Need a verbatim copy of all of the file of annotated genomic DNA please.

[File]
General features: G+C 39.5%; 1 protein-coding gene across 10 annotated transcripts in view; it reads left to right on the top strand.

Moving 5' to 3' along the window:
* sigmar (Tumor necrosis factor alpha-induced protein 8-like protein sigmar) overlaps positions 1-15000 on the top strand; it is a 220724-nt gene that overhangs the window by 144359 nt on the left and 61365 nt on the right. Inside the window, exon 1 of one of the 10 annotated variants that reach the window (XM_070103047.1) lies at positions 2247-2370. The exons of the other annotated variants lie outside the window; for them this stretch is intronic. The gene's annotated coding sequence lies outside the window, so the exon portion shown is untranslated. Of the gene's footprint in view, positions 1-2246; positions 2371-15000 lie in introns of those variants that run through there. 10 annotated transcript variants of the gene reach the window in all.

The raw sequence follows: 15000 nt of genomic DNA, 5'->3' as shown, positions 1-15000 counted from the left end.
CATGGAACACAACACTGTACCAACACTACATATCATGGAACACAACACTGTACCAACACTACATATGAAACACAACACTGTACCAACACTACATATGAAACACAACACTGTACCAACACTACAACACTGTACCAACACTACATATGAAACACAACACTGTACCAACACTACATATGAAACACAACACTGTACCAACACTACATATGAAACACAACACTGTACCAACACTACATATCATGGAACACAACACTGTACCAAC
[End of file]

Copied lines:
General features: G+C 39.5%; 1 protein-coding gene across 10 annotated transcripts in view; it reads left to right on the top strand.

Moving 5' to 3' along the window:
* sigmar (Tumor necrosis factor alpha-induced protein 8-like protein sigmar) overlaps positions 1-15000 on the top strand; it is a 220724-nt gene that overhangs the window by 144359 nt on the left and 61365 nt on the right. Inside the window, exon 1 of one of the 10 annotated variants that reach the window (XM_070103047.1) lies at positions 2247-2370. The exons of the other annotated variants lie outside the window; for them this stretch is intronic. The gene's annotated coding sequence lies outside the window, so the exon portion shown is untranslated. Of the gene's footprint in view, positions 1-2246; positions 2371-15000 lie in introns of those variants that run through there. 10 annotated transcript variants of the gene reach the window in all.

The raw sequence follows: 15000 nt of genomic DNA, 5'->3' as shown, positions 1-15000 counted from the left end.
CATGGAACACAACACTGTACCAACACTACATATCATGGAACACAACACTGTACCAACACTACATATGAAACACAACACTGTACCAACACTACATATGAAACACAACACTGTACCAACACTACAACACTGTACCAACACTACATATGAAACACAACACTGTACCAACACTACATATGAAACACAACACTGTACCAACACTACATATGAAACACAACACTGTACCAACACTACATATCATGGAACACAACACTGTACCAAC